JTA’s column, “Seeking Kin,” aims to help reunite long-lost relatives and friends.
BALTIMORE ““ Thanksgiving brings together families, and this November marked the first anniversary of a personal “Seeking Kin” success. Like all genealogy searches, it yielded ever-more mysteries to crack.
I turn now to JTA’s readers to ask for help: What are the names of the three people shown standing in the photograph accompanying this column? Could one of these women have settled in Argentina?
|Hillel Kuttler’s great-great-grandmother, Leah Eisen, sitting, poses in her native Lodz, Poland – but who is standing behind her? Courtesy Helen Markowitz|
I first saw this nearly century-old picture a year ago. Two days before Thanksgiving 2010 – just like that, as I do whenever the genealogy bug bites – I searched for a long-lost relative. My late Grandma Rozzie once wrote me a letter that mentioned her cousin Helen as someone she adored. But I had never met Helen, and neither had my mother. All I knew was that Helen’s father, Joseph Eisen, and Rozzie’s father, Moshe/Morris (for whom I’m named), were brothers and that Helen, like Rozzie, was an only child who was born in Paterson, N.J.
Helen’s married name, where she lived, whether she still lived – who knew?
I called a construction company that manages several small cemeteries in New Jersey. A woman there who had helped me locate Rozzie’s maternal grandparents’ graves two years earlier informed me that Joseph was buried at a Workmen’s Circle cemetery in Saddle Brook.
“Do your records mention a next of kin?” I asked.
“Yes, Helen Markowitz,” the woman responded.
Bingo! She did not have Helen’s contact information, however. I typed Helen’s name into a search engine and immediately found a newsletter article mentioning her and providing a telephone number.
Having never heard my name, Helen was plenty surprised by the call. She sounded as thrilled as I to connect. We chatted for more than two hours. The next afternoon, my sons and I detoured to see her on our way to New York for Thanksgiving. We got a good look at each other, scarcely believing the reunion and how quickly it materialized.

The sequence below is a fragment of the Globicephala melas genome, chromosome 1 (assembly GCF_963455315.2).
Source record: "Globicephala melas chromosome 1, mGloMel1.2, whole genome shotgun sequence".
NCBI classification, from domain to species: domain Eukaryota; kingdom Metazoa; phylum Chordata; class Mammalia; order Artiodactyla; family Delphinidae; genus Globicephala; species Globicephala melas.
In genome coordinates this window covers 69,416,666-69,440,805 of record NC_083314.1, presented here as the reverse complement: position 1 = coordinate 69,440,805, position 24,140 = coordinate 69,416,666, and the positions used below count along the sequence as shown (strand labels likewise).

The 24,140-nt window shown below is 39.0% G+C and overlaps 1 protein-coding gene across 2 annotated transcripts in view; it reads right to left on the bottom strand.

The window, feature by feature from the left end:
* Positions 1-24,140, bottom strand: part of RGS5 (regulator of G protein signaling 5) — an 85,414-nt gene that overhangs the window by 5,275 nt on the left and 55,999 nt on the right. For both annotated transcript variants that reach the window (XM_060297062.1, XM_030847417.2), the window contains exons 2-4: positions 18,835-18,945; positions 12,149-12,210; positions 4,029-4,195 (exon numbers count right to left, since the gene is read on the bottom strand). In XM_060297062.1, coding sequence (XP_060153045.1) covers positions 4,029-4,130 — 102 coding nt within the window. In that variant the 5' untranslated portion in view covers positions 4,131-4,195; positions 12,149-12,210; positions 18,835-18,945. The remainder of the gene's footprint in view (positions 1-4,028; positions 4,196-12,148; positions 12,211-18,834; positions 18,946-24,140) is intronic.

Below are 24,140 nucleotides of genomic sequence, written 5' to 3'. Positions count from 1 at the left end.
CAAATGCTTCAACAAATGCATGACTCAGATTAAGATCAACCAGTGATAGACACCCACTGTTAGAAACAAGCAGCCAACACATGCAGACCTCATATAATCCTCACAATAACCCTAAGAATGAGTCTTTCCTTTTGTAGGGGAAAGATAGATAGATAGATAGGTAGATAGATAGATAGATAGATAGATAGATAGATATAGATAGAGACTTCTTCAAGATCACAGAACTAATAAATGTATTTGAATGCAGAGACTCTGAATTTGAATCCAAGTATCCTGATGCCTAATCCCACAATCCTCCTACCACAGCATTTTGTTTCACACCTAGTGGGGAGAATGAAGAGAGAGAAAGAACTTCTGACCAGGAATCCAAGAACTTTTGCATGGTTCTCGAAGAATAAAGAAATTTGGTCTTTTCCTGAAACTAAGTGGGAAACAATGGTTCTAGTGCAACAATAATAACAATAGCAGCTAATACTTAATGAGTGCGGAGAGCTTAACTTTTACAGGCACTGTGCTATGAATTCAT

And such exquisite timing! That very day was Joseph’s yahrzeit. The cemetery was one neighborhood over, so we piled into the car, wiggled our way through Fair Lawn and hooked a right down a quiet, residential lane, stopping beside a low fence. I helped Helen out. As the fading sun fought the raw, damp air for relevance, we followed Helen to the back of the property to the graves of her parents, Joseph and Rose. We placed stones atop the markers, then returned to her home.
Helen, now 87, is a slight woman who is in good health and possesses a clear voice and sharp memories. She does not get out as much as she used to because fading eyesight forced her to give up driving. Helen’s husband, Alex, died 30 years ago; the couple did not have children, so Helen’s few relatives include Alex’s nephew in nearby Fort Lee.
Helen and Rozzie lost touch many decades ago, but Helen could not say why. My mother had told me once that Morris and Joseph feuded about whether to sponsor one sister’s immigration to the United States from their hometown of Lodz, Poland. She, two other sisters, a brother, and their families were killed in the Shoah.
Maybe Morris’ and Joseph’s recrimination over her fate explained the estrangement between their branches of my family.
Since 1956, Helen has resided in the same small house in Fair Lawn, just a mile or two from where my grandparents lived until 1966 – yet, sadly, Helen never knew that Rozzie lived so close by.
Whatever the cause for the split, our branches now were reunited.
Wearing a brown polyester turtleneck and casual slacks, Helen led us upstairs to her father’s old bedroom. She pointed left to a wall on which, secured in a circular oak frame, hung a huge photographic portrait of her paternal grandmother, Leah, my great-great-grandmother. I grew up hearing that Leah was a noted midwife and a very pious woman. Helen remembers that in about 1934, Joseph received a newspaper from Lodz whose front page featured Leah’s black-bordered obituary.
Back in the living room, Helen handed me a gold-plated frame containing another photograph, the one appearing alongside this article. The woman sitting, she said, is Leah. The young women are Leah’s daughters, but Helen was not sure whether the man is a son or a son-in-law. She did not know their names.
One of the two daughters survived the Shoah, immigrated to Argentina and was the one whom Joseph and Morris discussed bringing to Paterson. Helen was sure of it.
That was doubly shocking: It meant that the Eisen sister was not murdered in the Shoah, after all. It also meant that Argentina, which had never been associated with my family, now provided a possible link in our family chain.
Shortly thereafter, I worked some contacts at the U.S. headquarters of international Jewish organizations. They referred me to their Buenos Aires offices and to AMIA, Argentina’s Jewish community association. An AMIA volunteer checked her records, but nothing matched.
The key problem is that I have little to go on. Helen does not know the Eisen sister’s first name, married name (if any), or when and where she settled in Argentina. Certainly, this sister is long dead, but maybe children or grandchildren are alive.
It is a long shot, true, but I located a New Jersey Eisen last November and – perhaps with the help of JTA’s readers, for which I express advance gratitude – I am determined to find the Argentina Eisens before next Thanksgiving comes 12 months from now.
Please send a message to firstname.lastname@example.org if you know what became of the Eisen sister who settled in Argentina after surviving the Shoah, or if you would like our help in searching for your own long-lost friends or family. Please include the principal facts in a brief e-mail (up to one paragraph) and your contact information.
JTA Wire Service